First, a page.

Tectonic Setting of the San Juan Basin in the Jurassic
Published:January 01, 1986
Elmer S. Santos, Christine E. Turner-Peterson, 1986. "Tectonic Setting of the San Juan Basin in the Jurassic", A Basin Analysis Case Study: The Morrison Formation, Grants Uranium Region, New Mexico, Christine E. Turner-Peterson, Elmer S. Santos, Neil S. Fishman
Download citation file:
In the Middle and Late Jurassic, the structural configuration of the area occupied by the San Juan basin was different from the present-day configuration, which developed in response to Laramide deformation in the latest Cretaceous to early Tertiary. An isopach map indicates a thickening of Middle to Upper Jurassic strata near the southern margin of the area. The thickening is attributed to downwarping, mainly in the Jurassic, which may have controlled depositional patterns and influenced the distribution of primary uranium ore deposits in the host rocks of the Jurassic Morrison Formation. Paleotectonic reconstruction indicates the existence of a magmatic arc immediately west of the Colorado Plateau in the Jurassic. Jurassic folding in the basin and magmatic activity in the arc have important implications bearing on the uranium geology of the area. The folding probably exerted some control on depositional trends in the host rocks which, in turn, influenced the distribution of uranium deposits in them. Volcanism in the magmatic arc supplied silicic ash that may be the source of some, if not all, of the uranium in the host rocks.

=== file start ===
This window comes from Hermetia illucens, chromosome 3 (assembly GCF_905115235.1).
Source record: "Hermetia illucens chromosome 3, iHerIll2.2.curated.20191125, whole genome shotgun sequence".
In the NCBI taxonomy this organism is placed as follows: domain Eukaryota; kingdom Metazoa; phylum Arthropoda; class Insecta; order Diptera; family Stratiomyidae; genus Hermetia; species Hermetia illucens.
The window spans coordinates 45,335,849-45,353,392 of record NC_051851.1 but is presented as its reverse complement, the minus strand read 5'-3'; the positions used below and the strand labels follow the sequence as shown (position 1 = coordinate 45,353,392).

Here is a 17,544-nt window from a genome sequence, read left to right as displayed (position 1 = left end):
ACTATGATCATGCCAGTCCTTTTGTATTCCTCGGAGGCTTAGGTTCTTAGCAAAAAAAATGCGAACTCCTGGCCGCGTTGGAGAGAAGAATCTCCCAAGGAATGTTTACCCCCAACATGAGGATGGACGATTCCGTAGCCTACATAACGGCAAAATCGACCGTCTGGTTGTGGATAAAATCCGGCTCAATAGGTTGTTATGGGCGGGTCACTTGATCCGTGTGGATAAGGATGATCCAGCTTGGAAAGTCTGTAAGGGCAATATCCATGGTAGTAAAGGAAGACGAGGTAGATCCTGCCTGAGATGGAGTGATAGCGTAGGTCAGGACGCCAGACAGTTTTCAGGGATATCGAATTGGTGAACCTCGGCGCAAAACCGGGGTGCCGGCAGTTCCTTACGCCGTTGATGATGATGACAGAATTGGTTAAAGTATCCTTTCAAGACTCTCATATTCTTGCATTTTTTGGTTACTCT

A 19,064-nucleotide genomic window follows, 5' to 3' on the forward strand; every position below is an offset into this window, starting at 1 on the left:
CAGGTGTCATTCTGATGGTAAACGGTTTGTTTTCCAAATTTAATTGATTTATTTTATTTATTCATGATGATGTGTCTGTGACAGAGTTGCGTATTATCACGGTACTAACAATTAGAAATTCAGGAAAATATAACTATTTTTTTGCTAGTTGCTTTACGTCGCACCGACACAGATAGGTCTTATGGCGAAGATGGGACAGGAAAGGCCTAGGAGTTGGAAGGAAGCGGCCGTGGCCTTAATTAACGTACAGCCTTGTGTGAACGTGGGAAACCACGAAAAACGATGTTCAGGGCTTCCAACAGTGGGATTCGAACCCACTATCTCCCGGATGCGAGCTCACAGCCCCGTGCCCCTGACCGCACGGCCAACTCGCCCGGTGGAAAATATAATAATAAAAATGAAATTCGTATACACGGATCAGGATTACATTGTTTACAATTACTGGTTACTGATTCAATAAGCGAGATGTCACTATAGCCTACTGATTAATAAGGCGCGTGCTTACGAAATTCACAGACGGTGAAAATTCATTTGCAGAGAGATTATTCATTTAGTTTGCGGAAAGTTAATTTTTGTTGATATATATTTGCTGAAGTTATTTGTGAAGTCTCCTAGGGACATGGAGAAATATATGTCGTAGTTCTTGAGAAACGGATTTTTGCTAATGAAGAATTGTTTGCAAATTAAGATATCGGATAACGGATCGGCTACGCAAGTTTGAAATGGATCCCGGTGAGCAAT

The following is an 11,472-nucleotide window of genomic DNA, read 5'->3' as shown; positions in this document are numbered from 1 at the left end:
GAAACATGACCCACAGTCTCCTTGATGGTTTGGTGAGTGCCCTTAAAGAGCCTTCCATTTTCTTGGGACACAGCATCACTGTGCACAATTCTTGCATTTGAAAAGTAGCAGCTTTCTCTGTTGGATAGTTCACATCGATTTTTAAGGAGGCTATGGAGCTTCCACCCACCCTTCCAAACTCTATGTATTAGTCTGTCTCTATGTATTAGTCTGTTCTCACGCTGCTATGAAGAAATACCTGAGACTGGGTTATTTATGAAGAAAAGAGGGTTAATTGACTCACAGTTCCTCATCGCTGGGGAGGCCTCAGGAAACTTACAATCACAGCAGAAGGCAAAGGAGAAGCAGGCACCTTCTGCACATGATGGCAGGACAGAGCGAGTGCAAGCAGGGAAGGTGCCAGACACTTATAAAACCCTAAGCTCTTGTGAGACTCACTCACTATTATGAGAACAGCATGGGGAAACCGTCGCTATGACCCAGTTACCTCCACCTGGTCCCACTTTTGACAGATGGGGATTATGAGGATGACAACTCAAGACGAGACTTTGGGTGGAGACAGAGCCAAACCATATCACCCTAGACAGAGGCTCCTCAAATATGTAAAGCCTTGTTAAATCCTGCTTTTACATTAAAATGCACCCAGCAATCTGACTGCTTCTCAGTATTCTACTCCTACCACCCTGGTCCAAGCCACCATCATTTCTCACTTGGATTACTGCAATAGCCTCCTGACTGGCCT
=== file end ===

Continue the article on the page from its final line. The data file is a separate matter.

Figures & Tables
A Basin Analysis Case Study: The Morrison Formation, Grants Uranium Region, New Mexico
This volume summarizes results of a U.S. Geological Survey multidisciplinary basin analysis research effort that encompasses all aspects of the geology of the Morrison Formation in the Grants uranium region, located in the San Juan basin of northwestern New Mexico, U.S.A. Tectonic, stratigraphic, sedimentologic, structural, petrographic, mineralogic, geochemical, and resource studies are drawn together to provide a geologic synthesis of the Jurassic Morrison Formation, the main uranium host rock in the region, and to provide background data for the formulation of genetic models for ore genesis. The result is a compendium of 21 papers that incorporates many recent and significant advances in our understanding of factors that favored uranium mineralization in the Morrison, and several new genetic models that incorporate these recent advances. The basin analysis approach used here has proved fruitful in that ore genesis can now be viewed in the context of the evolution of a sedimentary basin rather than as an isolated event. This approach to ore genesis has application not only to uranium deposits but also to all sediment-hosted ore deposits.